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The Tally in the Back of a Brain

August 5th, 2017 · No Comments · Uncategorized

I don’t know if this is common, semi-common or weird.

I can count while I’m thinking of something else.

But only to 100. And as long as I do not think of some other arithmetical concept.

I’m guessing that a touch of Obsessive-Compulsive Disorder is handy.

I tend to count things. Steps on a flight of stairs. The number of people in front of me in a line.

Steps while I am exercising.

I pretty much always count steps while I am walking/running, and have for decades, so it may be a sort of learned behavior — this “counting to 100 in the background” thing.

Here is how it works. I set off and count one, two, three …

And then my brain can just wander.

“Tree is losing its bark …

“A silver car is coming at me …

“The cicadas are noisy today …”

And then I resume counting without my conscious brain “knowing” where I ought to be … but my subconscious picking right up for me and telling the other side what number I am at.

How do I know this? When I get to a mark I know is X number of steps … and I am right on target.

To be sure, the thoughts, while counting, are not complex. They are not deep. But they are something other than me ordering my brain to count … while my brain in fact counts.

Hence, after shrug-worthy thoughts like those above, I can pick up with my counting of steps. “and, 41, 42, 43 …”

I’m a bit surprised at this. Also surprised in that I needed this much time to notice it.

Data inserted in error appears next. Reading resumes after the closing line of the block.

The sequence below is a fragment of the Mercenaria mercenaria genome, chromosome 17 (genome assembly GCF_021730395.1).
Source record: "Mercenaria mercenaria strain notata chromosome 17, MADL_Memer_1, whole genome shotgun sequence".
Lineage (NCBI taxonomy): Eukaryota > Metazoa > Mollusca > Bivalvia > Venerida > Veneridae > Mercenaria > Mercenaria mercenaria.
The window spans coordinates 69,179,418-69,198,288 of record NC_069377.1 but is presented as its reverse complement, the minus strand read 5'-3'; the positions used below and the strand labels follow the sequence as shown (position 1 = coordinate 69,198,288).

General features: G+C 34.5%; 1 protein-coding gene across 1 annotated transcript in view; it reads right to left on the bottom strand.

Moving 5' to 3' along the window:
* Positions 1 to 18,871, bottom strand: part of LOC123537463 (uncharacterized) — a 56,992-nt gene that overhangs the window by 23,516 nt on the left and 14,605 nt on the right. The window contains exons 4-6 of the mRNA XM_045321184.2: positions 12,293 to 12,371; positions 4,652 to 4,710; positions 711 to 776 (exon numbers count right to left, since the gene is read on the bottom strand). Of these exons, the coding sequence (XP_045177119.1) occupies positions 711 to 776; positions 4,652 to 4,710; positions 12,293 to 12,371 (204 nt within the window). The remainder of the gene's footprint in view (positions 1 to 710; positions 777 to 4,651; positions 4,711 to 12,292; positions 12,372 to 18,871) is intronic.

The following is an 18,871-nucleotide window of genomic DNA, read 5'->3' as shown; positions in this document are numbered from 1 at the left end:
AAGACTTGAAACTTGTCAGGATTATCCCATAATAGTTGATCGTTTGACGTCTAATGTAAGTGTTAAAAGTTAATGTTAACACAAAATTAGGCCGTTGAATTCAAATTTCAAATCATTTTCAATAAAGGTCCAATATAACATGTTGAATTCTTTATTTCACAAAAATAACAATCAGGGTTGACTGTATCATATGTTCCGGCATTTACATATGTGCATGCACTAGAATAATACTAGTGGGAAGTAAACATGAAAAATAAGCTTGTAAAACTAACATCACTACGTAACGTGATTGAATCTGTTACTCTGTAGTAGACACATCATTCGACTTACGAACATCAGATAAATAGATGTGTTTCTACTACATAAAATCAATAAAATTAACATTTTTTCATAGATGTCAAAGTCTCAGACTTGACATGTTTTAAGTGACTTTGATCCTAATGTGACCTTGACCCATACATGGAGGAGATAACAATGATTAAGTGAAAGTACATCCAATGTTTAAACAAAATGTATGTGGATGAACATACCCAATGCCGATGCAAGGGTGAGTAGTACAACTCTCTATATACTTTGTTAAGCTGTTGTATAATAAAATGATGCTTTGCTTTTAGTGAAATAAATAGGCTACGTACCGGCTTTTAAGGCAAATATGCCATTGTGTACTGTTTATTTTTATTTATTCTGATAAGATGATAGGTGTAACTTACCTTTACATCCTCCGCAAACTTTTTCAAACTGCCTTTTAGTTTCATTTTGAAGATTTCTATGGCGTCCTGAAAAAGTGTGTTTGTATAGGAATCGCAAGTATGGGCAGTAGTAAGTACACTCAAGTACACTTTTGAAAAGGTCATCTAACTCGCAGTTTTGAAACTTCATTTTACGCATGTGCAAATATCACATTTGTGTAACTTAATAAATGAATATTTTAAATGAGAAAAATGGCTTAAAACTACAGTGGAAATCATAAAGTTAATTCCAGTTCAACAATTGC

For years and years I have been counting steps. Just cuz. Sometimes my lips move a little; that could be important.

I remember a kid sitting on a fence as I walked past, maybe 20 years ago, and he apparently could hear my quiet counting and saw my lips move. He said, “Why are you counting?”

Why? Sometimes it is to see that I am at some familiar place when I hit “100”. Whether I am on pace, that is. That’s the value of it.

To walk from this tree to that tree is 350 steps when I am walking quickly. If I need more steps, I am not walking as quickly as I prefer, and I would like to know.

See? It’s for keeping track.

After I get to 100, I do not think “101, 102 …”

I go back to one and start over.

It will not work if I ask my brain to do something complicated, while counting. Or even something simple, if it also is about numbers.

For example, if I look at my watch and note a time; it will wreck my counting. I have to start over. If I think about multiplication or division, that is another way the count is broken.

But if I am free-associating, the counting to 100 goes on. I’m pretty sure of it, anyway.

Maybe that’s my (irrelevant) superpower. Or maybe lots of people can do it. Maybe I could ask around.


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